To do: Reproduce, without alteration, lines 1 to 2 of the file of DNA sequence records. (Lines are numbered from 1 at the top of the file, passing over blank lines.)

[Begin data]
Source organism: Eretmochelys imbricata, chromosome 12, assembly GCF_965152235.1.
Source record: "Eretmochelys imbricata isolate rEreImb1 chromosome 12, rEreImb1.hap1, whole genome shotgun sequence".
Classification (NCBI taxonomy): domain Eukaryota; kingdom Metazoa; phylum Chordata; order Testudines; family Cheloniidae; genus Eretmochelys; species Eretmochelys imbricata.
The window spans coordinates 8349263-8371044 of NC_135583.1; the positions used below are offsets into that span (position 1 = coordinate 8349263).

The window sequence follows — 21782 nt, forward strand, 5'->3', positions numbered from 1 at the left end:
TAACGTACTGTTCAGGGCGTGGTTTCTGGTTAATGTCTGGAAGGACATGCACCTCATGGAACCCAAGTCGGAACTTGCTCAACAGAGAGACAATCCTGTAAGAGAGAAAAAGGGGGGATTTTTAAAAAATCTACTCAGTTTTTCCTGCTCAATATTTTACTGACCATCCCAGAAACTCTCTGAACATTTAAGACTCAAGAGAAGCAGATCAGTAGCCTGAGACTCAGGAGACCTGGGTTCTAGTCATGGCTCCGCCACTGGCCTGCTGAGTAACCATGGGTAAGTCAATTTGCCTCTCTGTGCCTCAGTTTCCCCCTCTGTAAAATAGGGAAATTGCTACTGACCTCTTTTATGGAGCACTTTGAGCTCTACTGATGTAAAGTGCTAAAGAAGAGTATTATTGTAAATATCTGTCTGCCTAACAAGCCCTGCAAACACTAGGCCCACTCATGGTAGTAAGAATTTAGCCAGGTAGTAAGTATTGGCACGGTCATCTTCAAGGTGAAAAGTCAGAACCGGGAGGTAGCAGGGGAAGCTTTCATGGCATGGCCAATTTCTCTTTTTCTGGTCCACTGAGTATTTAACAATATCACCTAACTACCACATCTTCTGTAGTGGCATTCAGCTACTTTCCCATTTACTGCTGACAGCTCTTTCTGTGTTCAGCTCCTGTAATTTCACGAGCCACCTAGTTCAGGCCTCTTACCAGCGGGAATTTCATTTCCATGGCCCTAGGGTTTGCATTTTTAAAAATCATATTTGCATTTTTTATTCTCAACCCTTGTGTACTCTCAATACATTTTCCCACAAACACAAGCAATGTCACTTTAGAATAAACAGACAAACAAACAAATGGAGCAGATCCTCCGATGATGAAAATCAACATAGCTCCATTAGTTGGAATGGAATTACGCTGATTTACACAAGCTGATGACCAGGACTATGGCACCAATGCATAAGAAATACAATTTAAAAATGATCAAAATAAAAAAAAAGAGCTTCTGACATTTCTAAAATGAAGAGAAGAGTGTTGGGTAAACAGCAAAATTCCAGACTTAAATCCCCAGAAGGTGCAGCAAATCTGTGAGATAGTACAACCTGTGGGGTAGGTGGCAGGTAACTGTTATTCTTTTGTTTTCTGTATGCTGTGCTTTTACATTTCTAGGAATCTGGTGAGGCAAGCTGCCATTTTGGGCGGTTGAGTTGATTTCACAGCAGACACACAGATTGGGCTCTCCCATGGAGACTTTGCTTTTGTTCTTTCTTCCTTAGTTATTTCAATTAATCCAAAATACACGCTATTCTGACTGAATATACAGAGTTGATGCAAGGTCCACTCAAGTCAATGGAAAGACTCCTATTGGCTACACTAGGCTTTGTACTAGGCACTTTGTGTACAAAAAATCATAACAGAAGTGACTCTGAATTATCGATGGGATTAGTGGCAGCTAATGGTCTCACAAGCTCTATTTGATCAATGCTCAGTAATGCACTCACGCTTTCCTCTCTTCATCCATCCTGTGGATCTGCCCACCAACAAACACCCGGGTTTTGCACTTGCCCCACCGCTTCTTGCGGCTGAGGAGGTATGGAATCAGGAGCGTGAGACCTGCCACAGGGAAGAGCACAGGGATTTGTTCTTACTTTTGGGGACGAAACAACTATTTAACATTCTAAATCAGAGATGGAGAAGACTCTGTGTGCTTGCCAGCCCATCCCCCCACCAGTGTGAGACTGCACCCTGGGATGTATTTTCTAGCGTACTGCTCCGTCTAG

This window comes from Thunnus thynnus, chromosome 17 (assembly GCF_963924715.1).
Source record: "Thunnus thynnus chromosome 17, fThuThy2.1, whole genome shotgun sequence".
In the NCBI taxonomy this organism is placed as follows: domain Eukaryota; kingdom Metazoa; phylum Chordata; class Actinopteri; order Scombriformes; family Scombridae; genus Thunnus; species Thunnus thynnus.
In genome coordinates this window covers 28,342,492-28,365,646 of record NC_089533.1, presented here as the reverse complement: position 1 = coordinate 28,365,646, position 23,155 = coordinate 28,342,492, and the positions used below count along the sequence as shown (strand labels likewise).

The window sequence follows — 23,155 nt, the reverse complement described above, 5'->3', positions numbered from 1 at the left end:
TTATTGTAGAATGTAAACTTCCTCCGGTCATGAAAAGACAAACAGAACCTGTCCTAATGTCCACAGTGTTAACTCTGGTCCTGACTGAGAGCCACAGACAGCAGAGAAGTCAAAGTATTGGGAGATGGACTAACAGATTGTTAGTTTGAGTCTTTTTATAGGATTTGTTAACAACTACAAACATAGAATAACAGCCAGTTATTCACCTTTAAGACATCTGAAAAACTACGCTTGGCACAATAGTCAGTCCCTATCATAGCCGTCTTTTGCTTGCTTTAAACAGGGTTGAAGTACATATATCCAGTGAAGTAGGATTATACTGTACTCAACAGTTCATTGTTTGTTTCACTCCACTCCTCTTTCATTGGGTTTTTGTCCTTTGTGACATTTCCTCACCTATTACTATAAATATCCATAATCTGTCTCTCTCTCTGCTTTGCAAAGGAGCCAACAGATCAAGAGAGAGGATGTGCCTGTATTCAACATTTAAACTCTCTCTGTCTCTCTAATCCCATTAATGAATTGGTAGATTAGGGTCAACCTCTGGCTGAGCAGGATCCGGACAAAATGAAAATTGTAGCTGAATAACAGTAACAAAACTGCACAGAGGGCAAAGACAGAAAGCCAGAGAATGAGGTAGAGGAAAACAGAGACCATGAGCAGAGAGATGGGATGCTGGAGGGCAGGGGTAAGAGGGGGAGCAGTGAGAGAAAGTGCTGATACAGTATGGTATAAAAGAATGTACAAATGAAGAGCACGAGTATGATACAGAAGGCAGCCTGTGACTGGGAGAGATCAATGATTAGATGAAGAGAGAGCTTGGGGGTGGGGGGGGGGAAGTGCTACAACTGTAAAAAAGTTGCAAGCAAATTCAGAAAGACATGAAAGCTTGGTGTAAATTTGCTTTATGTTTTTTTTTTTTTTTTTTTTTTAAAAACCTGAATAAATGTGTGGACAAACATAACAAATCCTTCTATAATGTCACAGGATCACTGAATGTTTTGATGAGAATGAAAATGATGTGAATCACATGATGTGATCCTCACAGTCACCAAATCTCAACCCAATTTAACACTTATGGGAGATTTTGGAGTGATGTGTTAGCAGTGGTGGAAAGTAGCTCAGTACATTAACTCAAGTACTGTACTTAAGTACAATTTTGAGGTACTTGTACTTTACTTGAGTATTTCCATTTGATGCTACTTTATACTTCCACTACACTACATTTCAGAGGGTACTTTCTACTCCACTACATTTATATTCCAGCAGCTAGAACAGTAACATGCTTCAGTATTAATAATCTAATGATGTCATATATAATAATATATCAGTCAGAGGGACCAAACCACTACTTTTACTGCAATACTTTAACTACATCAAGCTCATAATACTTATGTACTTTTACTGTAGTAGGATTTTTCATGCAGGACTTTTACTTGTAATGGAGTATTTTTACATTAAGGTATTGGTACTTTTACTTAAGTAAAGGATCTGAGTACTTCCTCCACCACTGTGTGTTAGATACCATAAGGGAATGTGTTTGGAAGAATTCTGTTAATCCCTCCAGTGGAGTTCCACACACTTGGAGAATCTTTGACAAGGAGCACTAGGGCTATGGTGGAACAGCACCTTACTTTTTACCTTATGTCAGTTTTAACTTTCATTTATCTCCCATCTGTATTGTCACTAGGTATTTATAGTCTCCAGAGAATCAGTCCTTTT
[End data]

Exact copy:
Source organism: Eretmochelys imbricata, chromosome 12, assembly GCF_965152235.1.
Source record: "Eretmochelys imbricata isolate rEreImb1 chromosome 12, rEreImb1.hap1, whole genome shotgun sequence".